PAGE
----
F:\>csvde -r "(objectClass=user)" -f output.csv

-l cn,givenName,sn,n,ou,lastLogon

* note.. all that is on one line. I wrapped it because blogger was cutting it off.

That worked great, but excel choked on the dates. It turns out this is because the dates are not "normal" timestamp dates. "Normal" timestamps are based on the number of seconds since midnight on 1/1/1970. The timestamps in Active Directory in UTC format, a 64 bit number based on the number of nanosecond since 1/1/1601 divided by 100! For even more complexity, Excel's dates are based on the number of days since 1/1/1900. Arrgh.

As theoretical knowledge goes, that is all fine and good.. but how do we use it in excel?

The formula to convert from Active Directory LastLogon or LastLogonTimestamp is:

=IF(C2>0,C2/(8.64*10^11) - 109205,"")

Explanation:

- C2 is the cell that contains the Timestamp.
- The If() statement hides the value if the user has not logged in.
- (8.64*10^11) is the number of nanoseconds in a day divided by 100.
- 109205 is the number of days, including leap days, between 1601 and 1900. (Remember, 1900 is when excel dates "start")

That's it. Paste in your formula and format it as a date, or date/time. The times returned are in GMT. All of the other solutions I saw in my google searches pointed to a vbScript solution. Please leave a comment if this helps you.

Thanks,

Ellie

P.s. If you want it in Central US time (GMT-6), subtract 0.25 (That is 6 hours divided by 24 hours in a day). For Eastern time (GMT-5), subtract 0.208333333 .. (5/24).

## 62 comments:

Really nice solution! i was also looking for a non-vb solution with excel! thank you!

You are GREAT!!!!! Thanks so much. This is what i needed. I would like to ask though i am unsure how to have it display Eastern Time (US & Canada. I cant seem to get the fomula correct. Thanks again

ronald

Ronald, you didn't leave me an email address to reply to.. here is the formula for US Eastern Time (GMT-5)

=IF(C2>0,C2/(8.64*10^11) - 109205.20833333333,"")

Thanks,

Ellie

Thanks again. I am curious though if it may be off. The reason I say is I logged on at about 7:53 this morning but it is showing 8:53 as the log on time. Is it possible it may be an hour off.

My email is ...@... (removed -ellie)

Thanks so much again

It’s because of daylight savings time..

Between the second Sunday in March and the first Sunday in November Eastern time is GMT – 4 and the formula is

=IF(C2>0,C2/(8.64*10^11) - 109205.166666666666,"")

I'll dig around and see if I can find a way to compensate for daylight savings time.

You just don't know how thankful i am for your post. It has helped a great deal and i do thank you.

worked great

ronald

This is awesome!! Great solution.

Brilliant!!

Been looking for a formula like this for the past 3 hours! THANKYOU ELLIE!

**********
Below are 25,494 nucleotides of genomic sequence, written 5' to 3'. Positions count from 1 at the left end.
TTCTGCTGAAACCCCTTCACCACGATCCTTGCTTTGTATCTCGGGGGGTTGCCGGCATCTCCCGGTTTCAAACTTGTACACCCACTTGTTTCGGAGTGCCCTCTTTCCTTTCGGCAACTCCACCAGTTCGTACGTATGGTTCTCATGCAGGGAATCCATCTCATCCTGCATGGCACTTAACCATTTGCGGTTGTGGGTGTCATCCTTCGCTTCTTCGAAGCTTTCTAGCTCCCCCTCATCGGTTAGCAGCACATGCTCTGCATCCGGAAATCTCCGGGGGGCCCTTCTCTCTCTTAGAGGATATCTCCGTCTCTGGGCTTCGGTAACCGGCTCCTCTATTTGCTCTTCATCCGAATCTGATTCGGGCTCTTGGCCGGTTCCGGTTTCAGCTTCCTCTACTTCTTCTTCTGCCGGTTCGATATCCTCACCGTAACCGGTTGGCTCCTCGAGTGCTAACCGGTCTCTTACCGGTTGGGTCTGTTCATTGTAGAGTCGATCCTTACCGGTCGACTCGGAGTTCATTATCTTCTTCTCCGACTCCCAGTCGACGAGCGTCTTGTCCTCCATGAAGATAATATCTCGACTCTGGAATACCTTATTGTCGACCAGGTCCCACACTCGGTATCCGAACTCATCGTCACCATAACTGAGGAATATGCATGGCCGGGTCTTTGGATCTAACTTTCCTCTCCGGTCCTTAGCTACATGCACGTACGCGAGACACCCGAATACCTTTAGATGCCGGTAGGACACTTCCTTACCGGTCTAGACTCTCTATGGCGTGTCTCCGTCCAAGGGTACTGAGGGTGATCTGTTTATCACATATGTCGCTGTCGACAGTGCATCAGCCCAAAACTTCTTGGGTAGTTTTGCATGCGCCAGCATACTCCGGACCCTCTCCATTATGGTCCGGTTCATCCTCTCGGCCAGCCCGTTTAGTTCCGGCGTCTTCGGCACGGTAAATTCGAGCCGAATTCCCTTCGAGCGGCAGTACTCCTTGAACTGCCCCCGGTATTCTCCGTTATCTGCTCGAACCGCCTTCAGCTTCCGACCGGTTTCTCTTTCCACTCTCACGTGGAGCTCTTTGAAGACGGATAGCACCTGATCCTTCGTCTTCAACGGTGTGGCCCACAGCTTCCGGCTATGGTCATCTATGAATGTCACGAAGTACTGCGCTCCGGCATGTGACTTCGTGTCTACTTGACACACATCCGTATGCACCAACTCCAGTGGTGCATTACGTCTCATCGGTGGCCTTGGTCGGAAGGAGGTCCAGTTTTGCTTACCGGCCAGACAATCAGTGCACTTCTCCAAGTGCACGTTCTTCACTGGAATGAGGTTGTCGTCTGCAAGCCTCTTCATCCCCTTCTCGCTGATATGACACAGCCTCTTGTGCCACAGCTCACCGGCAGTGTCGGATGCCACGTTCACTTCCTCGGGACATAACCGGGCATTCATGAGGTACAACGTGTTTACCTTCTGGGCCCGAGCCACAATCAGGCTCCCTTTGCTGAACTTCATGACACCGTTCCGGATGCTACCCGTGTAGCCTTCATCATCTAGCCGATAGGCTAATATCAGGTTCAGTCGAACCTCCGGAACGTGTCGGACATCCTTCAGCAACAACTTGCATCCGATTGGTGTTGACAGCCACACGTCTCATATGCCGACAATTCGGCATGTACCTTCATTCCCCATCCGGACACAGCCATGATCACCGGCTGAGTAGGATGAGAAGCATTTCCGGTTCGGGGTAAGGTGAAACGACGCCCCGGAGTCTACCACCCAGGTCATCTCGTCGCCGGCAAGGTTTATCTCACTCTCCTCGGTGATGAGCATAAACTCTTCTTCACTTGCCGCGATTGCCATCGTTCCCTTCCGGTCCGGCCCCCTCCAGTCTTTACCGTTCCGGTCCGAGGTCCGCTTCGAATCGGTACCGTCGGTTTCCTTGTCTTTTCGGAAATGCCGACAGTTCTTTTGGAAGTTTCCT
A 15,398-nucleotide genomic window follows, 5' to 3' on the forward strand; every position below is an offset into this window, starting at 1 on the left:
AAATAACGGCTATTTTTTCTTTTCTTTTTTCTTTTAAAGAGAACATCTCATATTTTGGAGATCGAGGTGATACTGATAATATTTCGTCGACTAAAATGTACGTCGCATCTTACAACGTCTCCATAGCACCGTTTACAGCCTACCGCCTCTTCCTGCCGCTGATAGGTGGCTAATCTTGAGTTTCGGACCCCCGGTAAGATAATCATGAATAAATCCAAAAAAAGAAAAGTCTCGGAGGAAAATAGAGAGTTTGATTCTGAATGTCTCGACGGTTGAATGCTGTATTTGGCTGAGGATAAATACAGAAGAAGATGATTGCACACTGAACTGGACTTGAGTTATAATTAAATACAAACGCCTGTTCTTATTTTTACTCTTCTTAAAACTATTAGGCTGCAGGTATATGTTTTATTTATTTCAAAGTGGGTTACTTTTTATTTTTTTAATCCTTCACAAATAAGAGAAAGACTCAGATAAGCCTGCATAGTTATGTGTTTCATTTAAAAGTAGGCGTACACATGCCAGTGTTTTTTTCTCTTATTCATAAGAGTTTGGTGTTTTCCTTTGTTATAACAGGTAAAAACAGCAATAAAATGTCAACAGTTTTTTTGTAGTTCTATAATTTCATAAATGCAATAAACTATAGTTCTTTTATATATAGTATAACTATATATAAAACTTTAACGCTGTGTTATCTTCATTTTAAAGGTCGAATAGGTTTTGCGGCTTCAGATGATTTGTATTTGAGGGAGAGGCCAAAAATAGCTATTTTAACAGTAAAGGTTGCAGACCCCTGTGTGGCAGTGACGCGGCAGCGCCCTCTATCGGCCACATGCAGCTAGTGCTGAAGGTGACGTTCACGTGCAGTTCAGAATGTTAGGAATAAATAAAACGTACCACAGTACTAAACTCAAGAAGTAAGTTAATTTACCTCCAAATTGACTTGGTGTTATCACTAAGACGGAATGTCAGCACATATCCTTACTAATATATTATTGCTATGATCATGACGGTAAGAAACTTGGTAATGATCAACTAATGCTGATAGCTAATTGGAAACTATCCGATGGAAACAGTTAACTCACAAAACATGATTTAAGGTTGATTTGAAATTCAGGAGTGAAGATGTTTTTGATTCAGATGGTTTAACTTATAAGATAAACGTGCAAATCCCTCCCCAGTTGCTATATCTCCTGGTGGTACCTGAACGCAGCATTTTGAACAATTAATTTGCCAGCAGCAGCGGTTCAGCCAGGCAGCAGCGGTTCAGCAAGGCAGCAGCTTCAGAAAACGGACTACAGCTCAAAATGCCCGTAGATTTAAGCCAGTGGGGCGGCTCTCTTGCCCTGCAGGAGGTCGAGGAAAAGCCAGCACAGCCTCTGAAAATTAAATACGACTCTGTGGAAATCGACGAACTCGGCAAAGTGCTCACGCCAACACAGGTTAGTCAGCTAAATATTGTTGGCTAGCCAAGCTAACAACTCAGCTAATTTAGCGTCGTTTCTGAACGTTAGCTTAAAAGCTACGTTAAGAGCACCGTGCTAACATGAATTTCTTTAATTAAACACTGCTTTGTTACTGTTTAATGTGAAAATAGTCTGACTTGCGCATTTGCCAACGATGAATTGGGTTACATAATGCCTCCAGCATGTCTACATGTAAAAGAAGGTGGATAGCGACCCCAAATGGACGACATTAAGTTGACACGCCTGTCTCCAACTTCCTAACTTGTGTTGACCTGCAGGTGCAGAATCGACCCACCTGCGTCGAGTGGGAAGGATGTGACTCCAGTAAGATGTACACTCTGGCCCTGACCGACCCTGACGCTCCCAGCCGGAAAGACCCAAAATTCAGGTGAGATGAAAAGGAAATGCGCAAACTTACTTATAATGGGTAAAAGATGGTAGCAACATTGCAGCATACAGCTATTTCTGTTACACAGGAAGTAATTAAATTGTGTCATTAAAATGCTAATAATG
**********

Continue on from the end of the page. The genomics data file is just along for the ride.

Ellie,

I live in a time zone of GMT +1. What would the formula be? I just couldnt figure it out :$

my email is b1llybr0wn@yahoo.co.uk

Thanks! :)

WOW - that was really a great solution!! I, like others didn't want to write a script and create another file. This was fantastic. However, maybe I copied it incorrectly as Excel would not let me overlay the C2 cell with this formula...I had to place it in a row next to it and point to C2. Not a big thing but in case future users run into this problem.

Thanks again for such an innovative fix!!!

This is the kind of solution I was thinking about, I got trouble doing the text conversion but it shouldn't be as complicated as a vba script since mathematicaly sounds so simple! Thank you very much!!!!

This is fantastic. You have made the CSVDE function very appealing to ordinary system administrators. Many thanks for sharing this.

If your time zone is GMT+10, subtract 10/24 (with 7-8 decimals) leading to 109204.58333333

If it is GMT-10, Add 10/24 leading to 109205.0.416666666666667.

Hope this helps.

Absolute Star - You have sorted a really annoying problem for me

Thanks very much!!

Thank you. Amazingly simple solution.

Works as a charm Ellie. Thank you from the bottom of my heart, you really rock.

To fully understand the math background here is the "open-formula", which can be easily understood and customized for local time zones. As we know the Active Directory timestamp is the nanoseconds elapsed after 1601 January 1st... or as I call it this is the "Pre Jeanne d'Arc timeformat" ;-) (Yeah. Who the hell's idea was that? :-) So, to have it in readable format using Excel, we have to convert it into seconds->minutes->hours->and days, then add the 1601.01.01. date, and add/or/subtract the UTC difference hours at the end. Of course the A1 cell should be modified to be the first relevant cell used in excel. The x variable in this formula should be replaced with a number that represents the difference between the UTC and your local time. Do not give negative numbers there, just do a subtract instead. Finally you have to customize the cell format in excel to be date, and for the format choose the: 3/14/01 13:30 option for the whole column.